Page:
National Partnership for Women & Families

Monthly Women's Health Research Review

Study examines effect of clinic closures following Texas' HB 2 on abortion access in Texas

Summary of "Impact of clinic closures on women obtaining abortion services after implementation of a restrictive law in Texas," Gerdts et al., American Journal of Public Health, May 2016.

"Recent studies have reported the effects of state-level abortion restrictions on abortion rates, out-of-state travel for abortion, and the consequences for women of being denied a[n] ... abortion because of clinic gestational age limits, but less is known about the burdens that women experience as a result of clinic closures," according to Caitlin Gerdts of Ibis Reproductive Health and colleagues.

The researchers pointed to the clinic closures in Texas following partial implementation of an omnibus antiabortion-rights law (HB 2) passed in the summer of 2013. According to the researchers, HB 2 restricted abortion access by imposing a 20-week abortion ban, requiring clinics to meet the building standards of ambulatory surgical centers (ASCs), limiting medication abortion access and mandating that physicians have admitting privileges at a nearby hospital. Three of the provisions had taken effect by Nov. 1, 2013, while "the ASC requirement is currently enjoined pending a US Supreme Court decision, as is the admitting privileges requirement as it applies to 2 Texas facilities," the researchers wrote. As of July 2014, the state had 19 open clinics, a 54 percent drop in the number of facilities compared with April 2013.

The researchers wrote, "Evaluating the impact of a substantially reduced number of abortion clinics in Texas on hardships experienced by women who are in need of abortion services is essential to determining the constitutionality of HB2, as the legal thresholds for abortion restrictions center upon the magnitude and nature of these burdens on women."

For the study, the researchers "assess[ed] the impact of HB2 on women who obtained an abortion after the law was implemented" by "compar[ing] the experiences of women whose nearest clinic closed with those of women whose nearest clinic remained open." The researchers aimed "to assess the additional burdens experienced by women whose nearest clinic closed."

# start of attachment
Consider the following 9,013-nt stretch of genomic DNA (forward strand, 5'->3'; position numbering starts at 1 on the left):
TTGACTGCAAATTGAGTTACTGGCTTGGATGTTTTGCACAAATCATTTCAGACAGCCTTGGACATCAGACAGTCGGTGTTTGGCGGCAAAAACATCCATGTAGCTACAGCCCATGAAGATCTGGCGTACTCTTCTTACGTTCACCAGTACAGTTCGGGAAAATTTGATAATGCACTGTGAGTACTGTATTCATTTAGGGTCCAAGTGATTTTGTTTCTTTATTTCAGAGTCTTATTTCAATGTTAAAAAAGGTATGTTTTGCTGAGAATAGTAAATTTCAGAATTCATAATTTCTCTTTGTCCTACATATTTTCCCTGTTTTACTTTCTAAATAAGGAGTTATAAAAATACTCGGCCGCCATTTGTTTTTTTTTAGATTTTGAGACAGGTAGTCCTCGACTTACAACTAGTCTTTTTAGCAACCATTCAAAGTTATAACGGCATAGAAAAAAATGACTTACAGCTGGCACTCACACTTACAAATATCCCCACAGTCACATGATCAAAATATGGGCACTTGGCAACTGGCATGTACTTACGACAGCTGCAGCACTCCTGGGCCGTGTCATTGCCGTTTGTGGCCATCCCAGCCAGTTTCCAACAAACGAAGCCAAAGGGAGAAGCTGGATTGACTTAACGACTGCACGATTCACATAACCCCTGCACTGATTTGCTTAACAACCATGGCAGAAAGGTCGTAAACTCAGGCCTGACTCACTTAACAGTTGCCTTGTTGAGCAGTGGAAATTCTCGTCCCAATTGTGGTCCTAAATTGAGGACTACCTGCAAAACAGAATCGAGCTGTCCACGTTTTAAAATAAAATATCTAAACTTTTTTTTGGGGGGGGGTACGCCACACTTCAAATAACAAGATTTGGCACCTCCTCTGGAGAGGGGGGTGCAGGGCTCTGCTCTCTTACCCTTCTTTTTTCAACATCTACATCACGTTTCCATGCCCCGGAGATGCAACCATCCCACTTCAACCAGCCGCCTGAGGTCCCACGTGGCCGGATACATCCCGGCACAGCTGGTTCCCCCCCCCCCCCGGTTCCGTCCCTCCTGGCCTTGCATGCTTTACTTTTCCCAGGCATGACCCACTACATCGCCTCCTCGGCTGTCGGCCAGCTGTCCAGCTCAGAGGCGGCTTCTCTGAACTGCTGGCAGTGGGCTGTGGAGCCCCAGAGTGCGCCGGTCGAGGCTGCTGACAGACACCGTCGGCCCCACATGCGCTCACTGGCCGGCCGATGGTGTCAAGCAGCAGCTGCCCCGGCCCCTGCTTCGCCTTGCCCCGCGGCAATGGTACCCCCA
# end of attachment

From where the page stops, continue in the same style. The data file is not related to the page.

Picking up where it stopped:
The researchers surveyed women seeking abortion care between May 2014 and August 2014 in Austin, Dallas, Fort Worth, Houston and San Antonio. The study included sampling in independent clinics as well as Planned Parenthood affiliates.

According to the researchers, eligible participants had to speak English or Spanish, be at least 18-years-old had have completed a pre-abortion ultrasound consultation. Study participants completed a 15-minute, self-administered survey that asked about "sociodemographic characteristics, reproductive history, and current pregnancy," as well as "several dimensions of access to abortion care, including accessibility (distance to clinics), availability (wait times for services, type of procedures offered), and affordability (out-of-pocket costs)."

The researchers sorted women into two groups: those whose nearest clinic remained open and those whose nearest clinic had closed "following the introduction of HB2." The researchers assessed clinics' status based on two "benchmark dates": April 2013, before the state Legislature started debating HB 2 and July 2014, which was "the midpoint of study data collection."

According to the researchers, the study calculated three measures of distance: "[T]he distance to each participant's nearest open in-state clinic in April 2013"; the distance to each participant's "nearest open in-state clinic in July 2014"; and "the distance to the clinic where the participant was interviewed while seeking abortion care." The researchers "also examined the geographical distribution of the increase in distance to the nearest clinic in 2014."

The researchers also assessed other burdens on abortion access that could affect a woman, including "(1) high out-of-pocket costs," such as childcare and lost wages, "(2) an overnight stay, (3) a delay in getting an abortion appointment, and (4) not obtaining her preferred type of abortion." The researchers then constructed two summary measures, one examining "the total number of hardships a woman had experienced" and the other "capturing the participant's own perception of burden." According to the researchers, "The final indicator of hardship was the gestational age at the time of the clinic visit based on ultrasound."

Prior to comparing the hardship experienced by women whose nearest clinic closed and those whose nearest clinic remained open, the researchers "compared women according to their social and demographic characteristics as the potential existed for systematic differences."


The final sample included 398 participants. The researchers found that 151 women in the sample (38 percent) reported that their "nearest in-state abortion clinics to their zip code of residence" closed between 2013 and 2014. The researchers found "no significant differences in the distributions" of the selected sociodemographic characteristic variables between women "whose nearest clinic had closed and those whose nearest clinic remained open."

According to the researchers, "In 2013, before HB2, the average distance to the nearest abortion provider among all participants was 15 miles, with no significant difference between women whose nearest clinic remained open and women whose nearest clinic eventually closed." However, by July 2014, the "average distance to the nearest abortion facility increased by 20 miles," the researchers wrote, noting that the change "was attributable entirely to an increase in distance (on average 53 miles) to the nearest clinic among participants whose nearest clinic closed after HB2."